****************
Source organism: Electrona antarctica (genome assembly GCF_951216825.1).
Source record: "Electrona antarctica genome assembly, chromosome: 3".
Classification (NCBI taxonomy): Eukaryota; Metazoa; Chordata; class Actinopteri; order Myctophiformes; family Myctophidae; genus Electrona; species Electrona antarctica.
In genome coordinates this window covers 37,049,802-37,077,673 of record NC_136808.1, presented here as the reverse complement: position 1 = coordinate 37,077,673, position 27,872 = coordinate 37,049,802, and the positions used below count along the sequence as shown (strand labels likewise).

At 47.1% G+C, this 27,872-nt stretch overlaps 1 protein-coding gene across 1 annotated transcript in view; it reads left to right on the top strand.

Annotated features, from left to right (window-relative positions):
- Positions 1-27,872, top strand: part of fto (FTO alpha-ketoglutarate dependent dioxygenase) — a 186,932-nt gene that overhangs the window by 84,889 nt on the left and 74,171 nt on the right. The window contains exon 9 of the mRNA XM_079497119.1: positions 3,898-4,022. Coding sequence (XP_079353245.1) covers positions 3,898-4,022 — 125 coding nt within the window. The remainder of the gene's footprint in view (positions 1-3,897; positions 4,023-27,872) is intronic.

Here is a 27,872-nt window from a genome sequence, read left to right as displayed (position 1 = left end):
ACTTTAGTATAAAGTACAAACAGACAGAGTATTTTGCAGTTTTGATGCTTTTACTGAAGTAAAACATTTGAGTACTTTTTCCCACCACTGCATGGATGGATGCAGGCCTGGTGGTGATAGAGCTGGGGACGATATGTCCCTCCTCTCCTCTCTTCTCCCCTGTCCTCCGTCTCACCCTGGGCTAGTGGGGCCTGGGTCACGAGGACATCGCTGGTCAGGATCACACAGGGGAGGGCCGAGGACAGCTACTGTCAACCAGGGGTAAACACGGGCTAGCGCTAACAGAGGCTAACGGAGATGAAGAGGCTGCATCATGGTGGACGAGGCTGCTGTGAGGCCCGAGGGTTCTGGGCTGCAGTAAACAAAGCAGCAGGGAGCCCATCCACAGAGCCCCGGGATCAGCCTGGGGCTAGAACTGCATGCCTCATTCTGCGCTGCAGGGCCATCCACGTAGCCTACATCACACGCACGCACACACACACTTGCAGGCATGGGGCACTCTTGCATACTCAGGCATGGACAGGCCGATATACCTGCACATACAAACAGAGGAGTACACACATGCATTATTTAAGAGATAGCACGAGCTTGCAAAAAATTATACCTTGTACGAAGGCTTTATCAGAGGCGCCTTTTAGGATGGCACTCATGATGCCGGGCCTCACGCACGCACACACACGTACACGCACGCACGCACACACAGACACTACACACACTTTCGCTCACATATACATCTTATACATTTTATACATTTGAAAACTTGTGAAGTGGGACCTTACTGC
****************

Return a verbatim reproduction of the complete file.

Source organism: Electrona antarctica (genome assembly GCF_951216825.1).
Source record: "Electrona antarctica genome assembly, chromosome: 3".
Classification (NCBI taxonomy): Eukaryota; Metazoa; Chordata; class Actinopteri; order Myctophiformes; family Myctophidae; genus Electrona; species Electrona antarctica.
In genome coordinates this window covers 37,049,802-37,077,673 of record NC_136808.1, presented here as the reverse complement: position 1 = coordinate 37,077,673, position 27,872 = coordinate 37,049,802, and the positions used below count along the sequence as shown (strand labels likewise).

At 47.1% G+C, this 27,872-nt stretch overlaps 1 protein-coding gene across 1 annotated transcript in view; it reads left to right on the top strand.

Annotated features, from left to right (window-relative positions):
- Positions 1-27,872, top strand: part of fto (FTO alpha-ketoglutarate dependent dioxygenase) — a 186,932-nt gene that overhangs the window by 84,889 nt on the left and 74,171 nt on the right. The window contains exon 9 of the mRNA XM_079497119.1: positions 3,898-4,022. Coding sequence (XP_079353245.1) covers positions 3,898-4,022 — 125 coding nt within the window. The remainder of the gene's footprint in view (positions 1-3,897; positions 4,023-27,872) is intronic.

Here is a 27,872-nt window from a genome sequence, read left to right as displayed (position 1 = left end):
ACTTTAGTATAAAGTACAAACAGACAGAGTATTTTGCAGTTTTGATGCTTTTACTGAAGTAAAACATTTGAGTACTTTTTCCCACCACTGCATGGATGGATGCAGGCCTGGTGGTGATAGAGCTGGGGACGATATGTCCCTCCTCTCCTCTCTTCTCCCCTGTCCTCCGTCTCACCCTGGGCTAGTGGGGCCTGGGTCACGAGGACATCGCTGGTCAGGATCACACAGGGGAGGGCCGAGGACAGCTACTGTCAACCAGGGGTAAACACGGGCTAGCGCTAACAGAGGCTAACGGAGATGAAGAGGCTGCATCATGGTGGACGAGGCTGCTGTGAGGCCCGAGGGTTCTGGGCTGCAGTAAACAAAGCAGCAGGGAGCCCATCCACAGAGCCCCGGGATCAGCCTGGGGCTAGAACTGCATGCCTCATTCTGCGCTGCAGGGCCATCCACGTAGCCTACATCACACGCACGCACACACACACTTGCAGGCATGGGGCACTCTTGCATACTCAGGCATGGACAGGCCGATATACCTGCACATACAAACAGAGGAGTACACACATGCATTATTTAAGAGATAGCACGAGCTTGCAAAAAATTATACCTTGTACGAAGGCTTTATCAGAGGCGCCTTTTAGGATGGCACTCATGATGCCGGGCCTCACGCACGCACACACACGTACACGCACGCACGCACACACAGACACTACACACACTTTCGCTCACATATACATCTTATACATTTTATACATTTGAAAACTTGTGAAGTGGGACCTTACTGC